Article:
Starting a productive day

Starting a productive day

I don’t claim to be an expert in productivity. But over time I’ve noticed patterns in what helps me get things done, along with┬áthe issues that make it hard for my peers to stay on track. I had a form of home schooling for almost two years while in high school, I think this really helped me to discipline myself early on, and enabled me to work from home as a freelancer for many years later on.

Now that I’ve framed my background a little bit I’d like to put one thought or suggestion, take it as whatever you’d like, that can help to get started on the right foot, probably something I learned while carving out my working mode skills while in homeschool.

How your start your day frames how the rest of the day might go. It’s never impossible to get back into a working state of mind, but if you spend the first 30 minutes of the day at your desk dilly dallying, I think it will be much harder to get into a “Get shit done” mode.

So many thoughts and ideas swirl around when we are waking up, showering/dressing/getting ready to go to (or for homeworkers – simply to start), it’s likely some of those thoughts are there to help you finish un-started or incomplete work related tasks. Whether you are aware of it or not, your brain preps you each day to get things done. All that prepping is easily lost; if you check your email, look at the news, read a blog post or twitter feed, you are sending yourself into a tailspin that can continue for the rest of the day. Those prepped thoughts which were just under the forefront of your thoughts get lost, buried and will now be much harder to pull back up to an easily accessible place.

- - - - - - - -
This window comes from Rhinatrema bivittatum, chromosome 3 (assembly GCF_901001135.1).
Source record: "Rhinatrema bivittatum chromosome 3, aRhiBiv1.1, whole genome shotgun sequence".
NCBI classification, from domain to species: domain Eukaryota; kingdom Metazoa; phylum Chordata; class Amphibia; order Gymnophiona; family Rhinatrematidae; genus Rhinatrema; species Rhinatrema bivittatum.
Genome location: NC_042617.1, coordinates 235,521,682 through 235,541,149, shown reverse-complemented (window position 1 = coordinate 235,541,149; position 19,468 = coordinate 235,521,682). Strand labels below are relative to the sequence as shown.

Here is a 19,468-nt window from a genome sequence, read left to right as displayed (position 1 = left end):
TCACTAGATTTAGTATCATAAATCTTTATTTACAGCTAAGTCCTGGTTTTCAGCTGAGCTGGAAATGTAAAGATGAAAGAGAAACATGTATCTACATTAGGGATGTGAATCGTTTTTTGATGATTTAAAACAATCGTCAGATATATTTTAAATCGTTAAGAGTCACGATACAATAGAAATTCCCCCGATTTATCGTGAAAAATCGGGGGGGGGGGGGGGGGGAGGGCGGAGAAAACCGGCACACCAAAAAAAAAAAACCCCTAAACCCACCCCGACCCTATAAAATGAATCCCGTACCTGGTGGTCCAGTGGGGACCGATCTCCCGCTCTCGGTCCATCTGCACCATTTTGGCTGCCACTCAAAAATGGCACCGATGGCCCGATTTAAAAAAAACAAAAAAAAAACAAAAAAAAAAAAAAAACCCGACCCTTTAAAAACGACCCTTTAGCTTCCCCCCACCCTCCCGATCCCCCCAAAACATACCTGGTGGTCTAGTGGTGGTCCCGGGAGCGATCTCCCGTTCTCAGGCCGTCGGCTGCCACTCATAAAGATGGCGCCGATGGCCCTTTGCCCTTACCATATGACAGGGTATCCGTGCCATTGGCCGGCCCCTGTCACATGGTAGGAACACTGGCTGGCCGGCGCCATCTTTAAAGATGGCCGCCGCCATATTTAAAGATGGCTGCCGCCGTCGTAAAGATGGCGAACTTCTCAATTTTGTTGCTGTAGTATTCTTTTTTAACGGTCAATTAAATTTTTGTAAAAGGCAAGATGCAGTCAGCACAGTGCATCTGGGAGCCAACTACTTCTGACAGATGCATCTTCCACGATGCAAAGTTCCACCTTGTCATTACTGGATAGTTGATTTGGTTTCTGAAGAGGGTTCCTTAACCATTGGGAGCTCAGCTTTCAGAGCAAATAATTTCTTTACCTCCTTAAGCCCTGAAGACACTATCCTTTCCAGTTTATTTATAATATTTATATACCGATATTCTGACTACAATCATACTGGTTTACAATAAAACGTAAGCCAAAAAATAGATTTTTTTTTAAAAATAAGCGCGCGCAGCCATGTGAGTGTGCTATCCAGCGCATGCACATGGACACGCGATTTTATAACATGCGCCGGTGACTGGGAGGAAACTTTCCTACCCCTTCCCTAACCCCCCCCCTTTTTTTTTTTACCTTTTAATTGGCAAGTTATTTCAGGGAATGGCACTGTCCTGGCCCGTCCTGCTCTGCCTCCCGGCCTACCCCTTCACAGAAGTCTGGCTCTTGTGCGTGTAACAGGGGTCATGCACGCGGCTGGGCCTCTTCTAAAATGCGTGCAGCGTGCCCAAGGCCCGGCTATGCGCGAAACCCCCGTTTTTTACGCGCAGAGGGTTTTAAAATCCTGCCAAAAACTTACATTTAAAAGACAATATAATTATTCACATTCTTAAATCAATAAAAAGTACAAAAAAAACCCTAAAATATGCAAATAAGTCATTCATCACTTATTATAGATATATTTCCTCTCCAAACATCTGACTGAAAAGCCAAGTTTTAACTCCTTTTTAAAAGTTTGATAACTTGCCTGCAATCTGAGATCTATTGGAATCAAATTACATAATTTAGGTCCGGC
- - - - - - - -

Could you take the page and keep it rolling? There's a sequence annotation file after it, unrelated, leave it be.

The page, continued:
If you find it hard to get right into action when you’re starting your day, just try this:

  1. Make a short list of the things you need to do, it shouldn’t be longer then 3-5 tasks, if you find yourself writing more that’s ok but don’t go into over kill. Ideally the items on the list would only take you 1-2 hours to complete, or before lunch. Make sure to put something easy on there, something you can do in 5-20 minutes.
  2. Then do the easiest thing immediately.

This works wonders, because it gets your thoughts circling around what you need to be doing, and thus starts to channel all those ideas you’ve prepped up to that point. Keeping it short makes the list approachable from an emotional and motivational stand point. If you put something huge and painful that will likely take all day or longer, you’re not very likely to want to do anything on that list as it just gets you closer to the painful items. If all you have to do is a big painful project, only write down smaller sub-steps of that project that on their own are simple and short items and also get you closer to finishing the big overall task.

Having this simple approach will feel rewarding, you wont become distracted from new thoughts that social media, news, etc can put in your head, and once you feel rewarded you can risk going into one of those non-productive modes knowing you already got somethings done. Or you may just feel good about getting things done and want to do more…

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